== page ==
Recovery date (turning point for mental illness or addiction): 6/9/20111

Creative niche (art, music, writing, entrepreneurship, etc.): 
I design bracelets that represent different mental health issues in order to raise awareness and Spark conversations about mental illness. I also like to paint (although, being honest with you, I am very bad at it.)

Drug of choice (or not of choice...): 

Recovery Story in a Nutshell:
It's actually a looong story but I'll try to do it in a nutshell! When I was fifteen I realized that there was "something" wrong going on in my head. This 'something', this very painful, agonizing 'something' led me to try and attempt suicide. Fortunately, I survived and it has allowed me to be here to share my story. I didn't know what this something was until after tons of reading and research and help from my mom. This something is OCD, and in between I've dealt with depression as well. OCD manifests itself in many ways not restricted to cleaning and meticulous organizing. One of those manifestations is having obsessive, self-harming, thoughts, which lead to mental torment and physical compulsions. In my case, the stress caused by these obsessions and compulsions wore me down even physically. It really is something beyond your control and it can become a living hell. I tried around 6 therapists before I found a good match. I found someone who truly cared about my mental wellness and who understood that Citalopram and Rivotril were not going to help me unless I also helped myself. After 7 years of being in therapy I still have OCD but I am now able to live a fulfilling life – despite it. Now this is not to say that it has been easy. I dare to say that recovery from addiction or mental illness is never easy. But it can be done. It takes time, it takes effort, it's a process. I am glad I didn't give up, I hope that if you're reading this you don't give up either. In the words of The Sobriety Collective "sobriety and recovery are everywhere." <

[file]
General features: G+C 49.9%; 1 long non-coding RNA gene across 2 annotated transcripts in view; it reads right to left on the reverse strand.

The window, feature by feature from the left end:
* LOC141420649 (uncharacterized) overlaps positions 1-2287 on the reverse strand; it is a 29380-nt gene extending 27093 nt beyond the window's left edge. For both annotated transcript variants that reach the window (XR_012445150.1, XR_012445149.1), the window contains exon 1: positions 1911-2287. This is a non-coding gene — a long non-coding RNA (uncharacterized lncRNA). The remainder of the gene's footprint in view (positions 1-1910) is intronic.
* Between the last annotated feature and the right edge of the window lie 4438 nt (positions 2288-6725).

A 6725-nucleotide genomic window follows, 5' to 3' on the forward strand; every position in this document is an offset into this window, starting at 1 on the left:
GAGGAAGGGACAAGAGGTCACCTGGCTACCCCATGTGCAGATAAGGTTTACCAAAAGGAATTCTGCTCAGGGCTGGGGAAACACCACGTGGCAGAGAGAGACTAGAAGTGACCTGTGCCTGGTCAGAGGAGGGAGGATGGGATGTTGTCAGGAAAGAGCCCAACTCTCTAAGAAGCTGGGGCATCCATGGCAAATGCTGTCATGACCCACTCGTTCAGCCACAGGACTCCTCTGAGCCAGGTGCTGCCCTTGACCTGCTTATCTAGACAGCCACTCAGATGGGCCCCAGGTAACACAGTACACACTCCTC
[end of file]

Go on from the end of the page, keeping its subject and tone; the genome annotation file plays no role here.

Top 5 Recovery Tools:

 cannot tell you how reading saved my life so many times. At times when I felt that there was noo hope for me, I would find online forums and spaces (just like this one!) and would read other people's stories. It would give me sooo much encouragement because I thought, hey! there is someone out there, right now, who feels just like me. I am not alone. And if they have been able to recover and live well, then so can I! I also started reading a lot of textbooks that talked about OCD, mental illness, addiction, etcetera. I feel that reading and learning more about these subjects helps you give it meaning, and understand that there are things beyond your control but then there are also things which you can do to help yourself. It's also a good distraction, and you learn while you’re at it!